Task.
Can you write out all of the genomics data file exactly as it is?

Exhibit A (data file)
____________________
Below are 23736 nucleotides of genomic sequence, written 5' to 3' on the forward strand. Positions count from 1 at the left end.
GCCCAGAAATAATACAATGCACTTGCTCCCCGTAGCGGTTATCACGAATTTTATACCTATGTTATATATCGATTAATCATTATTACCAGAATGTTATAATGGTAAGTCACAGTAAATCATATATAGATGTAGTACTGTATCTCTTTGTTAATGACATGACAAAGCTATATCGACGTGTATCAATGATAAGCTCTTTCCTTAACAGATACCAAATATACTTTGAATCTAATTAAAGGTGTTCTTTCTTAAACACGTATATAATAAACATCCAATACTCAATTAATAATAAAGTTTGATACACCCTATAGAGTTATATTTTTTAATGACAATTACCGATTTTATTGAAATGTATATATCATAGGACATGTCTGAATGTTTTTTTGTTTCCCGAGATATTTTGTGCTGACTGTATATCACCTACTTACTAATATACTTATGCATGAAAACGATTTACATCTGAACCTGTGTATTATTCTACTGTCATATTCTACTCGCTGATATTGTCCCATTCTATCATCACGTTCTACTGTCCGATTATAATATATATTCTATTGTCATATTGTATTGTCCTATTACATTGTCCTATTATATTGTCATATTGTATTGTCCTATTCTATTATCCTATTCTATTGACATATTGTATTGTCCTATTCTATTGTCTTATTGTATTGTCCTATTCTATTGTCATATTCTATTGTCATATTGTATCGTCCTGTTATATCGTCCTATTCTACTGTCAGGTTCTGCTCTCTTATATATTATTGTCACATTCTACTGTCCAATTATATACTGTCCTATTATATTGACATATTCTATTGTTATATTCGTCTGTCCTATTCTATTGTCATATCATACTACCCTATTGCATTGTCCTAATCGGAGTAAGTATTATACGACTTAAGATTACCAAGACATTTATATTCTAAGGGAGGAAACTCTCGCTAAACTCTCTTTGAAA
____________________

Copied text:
Below are 23736 nucleotides of genomic sequence, written 5' to 3' on the forward strand. Positions count from 1 at the left end.
GCCCAGAAATAATACAATGCACTTGCTCCCCGTAGCGGTTATCACGAATTTTATACCTATGTTATATATCGATTAATCATTATTACCAGAATGTTATAATGGTAAGTCACAGTAAATCATATATAGATGTAGTACTGTATCTCTTTGTTAATGACATGACAAAGCTATATCGACGTGTATCAATGATAAGCTCTTTCCTTAACAGATACCAAATATACTTTGAATCTAATTAAAGGTGTTCTTTCTTAAACACGTATATAATAAACATCCAATACTCAATTAATAATAAAGTTTGATACACCCTATAGAGTTATATTTTTTAATGACAATTACCGATTTTATTGAAATGTATATATCATAGGACATGTCTGAATGTTTTTTTGTTTCCCGAGATATTTTGTGCTGACTGTATATCACCTACTTACTAATATACTTATGCATGAAAACGATTTACATCTGAACCTGTGTATTATTCTACTGTCATATTCTACTCGCTGATATTGTCCCATTCTATCATCACGTTCTACTGTCCGATTATAATATATATTCTATTGTCATATTGTATTGTCCTATTACATTGTCCTATTATATTGTCATATTGTATTGTCCTATTCTATTATCCTATTCTATTGACATATTGTATTGTCCTATTCTATTGTCTTATTGTATTGTCCTATTCTATTGTCATATTCTATTGTCATATTGTATCGTCCTGTTATATCGTCCTATTCTACTGTCAGGTTCTGCTCTCTTATATATTATTGTCACATTCTACTGTCCAATTATATACTGTCCTATTATATTGACATATTCTATTGTTATATTCGTCTGTCCTATTCTATTGTCATATCATACTACCCTATTGCATTGTCCTAATCGGAGTAAGTATTATACGACTTAAGATTACCAAGACATTTATATTCTAAGGGAGGAAACTCTCGCTAAACTCTCTTTGAAA